Fortunately he did not.

Of course, the Bike Expo is just a part of a bike-tastic weekend in New York City which also includes the Five Boro Bike Tour as well as the Red Hook Criterium.  I'm sure you've heard by now what went down in the latter event, but if you haven't what went down was many of the riders:


I was not at the Red Hook Crit, but this video immediately raised a number of questions for me, including but not limited to:

--How did the motorcycle driver even manage to stall like that?
--Why is an "underground" unsanctioned cycling event copying one of the stupidest things about pro racing, namely forcing the riders to deal with motorcycles that are constantly falling on them and even killing them?
--What was the organizer's role in this, and has the popularity of this "underground" event possibly overwhelmed their ability to run it safely?

Well, I dunno.  Maybe if I was an actual bike racing journalist I'd look into it, since this has grown into a wildly popular event that clearly appeals to both competitors and spectators.  What I wouldn't do is blame the riders themselves for a crash that wasn't their fault, unlike the Senior Editor at VeloNews:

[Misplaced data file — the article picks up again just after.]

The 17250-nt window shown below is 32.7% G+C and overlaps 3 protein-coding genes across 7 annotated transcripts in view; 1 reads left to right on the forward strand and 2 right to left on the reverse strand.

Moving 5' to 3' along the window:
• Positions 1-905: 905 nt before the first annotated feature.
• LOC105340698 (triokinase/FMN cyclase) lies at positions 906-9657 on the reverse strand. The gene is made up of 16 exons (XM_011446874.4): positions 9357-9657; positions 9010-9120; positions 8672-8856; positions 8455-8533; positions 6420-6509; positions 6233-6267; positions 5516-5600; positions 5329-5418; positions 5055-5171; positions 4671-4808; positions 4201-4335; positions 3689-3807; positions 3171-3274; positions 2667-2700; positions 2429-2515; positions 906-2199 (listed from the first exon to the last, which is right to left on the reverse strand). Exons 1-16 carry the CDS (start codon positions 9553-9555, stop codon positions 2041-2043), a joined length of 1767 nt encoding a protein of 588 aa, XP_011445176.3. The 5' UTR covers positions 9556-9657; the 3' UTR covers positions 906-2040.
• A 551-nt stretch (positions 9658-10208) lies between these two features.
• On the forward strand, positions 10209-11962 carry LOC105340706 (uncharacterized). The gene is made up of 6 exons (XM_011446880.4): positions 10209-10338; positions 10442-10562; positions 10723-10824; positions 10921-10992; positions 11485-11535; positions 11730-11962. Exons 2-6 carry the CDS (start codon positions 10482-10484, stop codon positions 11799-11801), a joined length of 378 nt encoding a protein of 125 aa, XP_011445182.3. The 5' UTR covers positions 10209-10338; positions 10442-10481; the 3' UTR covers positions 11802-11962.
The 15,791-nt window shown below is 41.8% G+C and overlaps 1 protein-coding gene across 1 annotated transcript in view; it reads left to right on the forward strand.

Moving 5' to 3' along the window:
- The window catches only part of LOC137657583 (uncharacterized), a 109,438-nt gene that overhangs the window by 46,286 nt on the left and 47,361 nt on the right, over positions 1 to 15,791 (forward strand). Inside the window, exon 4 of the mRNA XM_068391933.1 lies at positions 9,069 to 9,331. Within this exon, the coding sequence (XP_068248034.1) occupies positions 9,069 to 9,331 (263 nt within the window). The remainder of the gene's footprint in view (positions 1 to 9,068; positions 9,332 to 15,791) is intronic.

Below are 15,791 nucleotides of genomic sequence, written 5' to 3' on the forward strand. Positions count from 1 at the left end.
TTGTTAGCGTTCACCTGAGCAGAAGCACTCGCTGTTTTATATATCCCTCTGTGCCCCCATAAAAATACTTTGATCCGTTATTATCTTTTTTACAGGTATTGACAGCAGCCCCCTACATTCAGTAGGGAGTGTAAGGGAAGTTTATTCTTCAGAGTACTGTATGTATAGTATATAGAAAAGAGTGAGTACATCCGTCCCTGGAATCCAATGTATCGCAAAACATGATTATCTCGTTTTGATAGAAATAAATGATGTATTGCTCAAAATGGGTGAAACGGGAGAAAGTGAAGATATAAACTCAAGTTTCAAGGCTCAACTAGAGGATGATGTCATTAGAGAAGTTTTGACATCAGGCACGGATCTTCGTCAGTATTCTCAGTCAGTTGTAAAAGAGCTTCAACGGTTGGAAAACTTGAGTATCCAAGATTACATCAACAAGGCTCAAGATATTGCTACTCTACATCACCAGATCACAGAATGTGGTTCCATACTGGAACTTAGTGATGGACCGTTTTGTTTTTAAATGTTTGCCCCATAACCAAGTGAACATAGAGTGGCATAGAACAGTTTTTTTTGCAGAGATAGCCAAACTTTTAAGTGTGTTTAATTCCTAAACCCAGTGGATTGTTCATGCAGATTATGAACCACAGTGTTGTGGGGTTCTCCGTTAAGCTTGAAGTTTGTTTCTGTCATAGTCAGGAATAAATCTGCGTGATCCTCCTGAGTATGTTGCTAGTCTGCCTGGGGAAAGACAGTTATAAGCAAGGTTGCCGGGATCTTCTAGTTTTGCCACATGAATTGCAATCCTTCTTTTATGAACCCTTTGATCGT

What's so dumb about it really?  They're not blasting through crosswalks on public roads like your typical Lucas Brunelle video.  They're racing on a closed course, with permission, in an event with clear equipment guidelines.  It seems a bit disingenuous for someone who writes for a bike racing magazine to watch a crash that was clearly caused by a motorbike being where it shouldn't be and then call the victims "idiots:"


I mean sure, you can make a very strong case that bike racing in general is "idiotic and full of idiots" (to wit: risking life and limb for a $20 prime) but you don't get to pick and choose.  You'd expect this kind of bullshit from ESPN, but a cycling journalist insulting bike racers who were injured in an event his publication regularly writes about feels very wrong to me.  And it's not like "regular" crits are exactly known for their safety:



Plus, while the Red Hook Crit may have been crashy, I didn't see any riders crashing into the crash that already happened like they do in the video above.

And while I've always been a staunch advocate of brakes, as well as a blogger who built his dozens-strong readership on making fun of fixies, the fact is that brakes (or the lack thereof) was not the determining factor here, as Mr. Fretz would like you to believe:


Um, it doesn't?  Isn't that what happens on the opening days of like every Grand Tour?